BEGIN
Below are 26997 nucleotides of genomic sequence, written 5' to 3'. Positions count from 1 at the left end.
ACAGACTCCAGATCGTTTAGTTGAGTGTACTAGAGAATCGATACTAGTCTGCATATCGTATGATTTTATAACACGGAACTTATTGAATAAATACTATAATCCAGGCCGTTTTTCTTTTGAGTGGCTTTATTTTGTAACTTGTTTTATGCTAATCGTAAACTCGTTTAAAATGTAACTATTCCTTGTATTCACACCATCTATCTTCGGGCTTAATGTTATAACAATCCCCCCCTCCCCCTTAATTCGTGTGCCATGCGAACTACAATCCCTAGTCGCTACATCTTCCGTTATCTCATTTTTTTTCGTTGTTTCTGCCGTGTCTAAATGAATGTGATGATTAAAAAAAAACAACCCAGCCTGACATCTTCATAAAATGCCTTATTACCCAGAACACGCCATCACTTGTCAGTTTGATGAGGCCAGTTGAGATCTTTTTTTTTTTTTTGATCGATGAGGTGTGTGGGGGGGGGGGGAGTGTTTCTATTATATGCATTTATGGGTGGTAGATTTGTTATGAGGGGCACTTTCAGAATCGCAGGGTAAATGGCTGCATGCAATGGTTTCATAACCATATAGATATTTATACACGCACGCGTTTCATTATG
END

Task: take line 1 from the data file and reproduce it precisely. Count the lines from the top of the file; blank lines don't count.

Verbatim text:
Below are 26997 nucleotides of genomic sequence, written 5' to 3'. Positions count from 1 at the left end.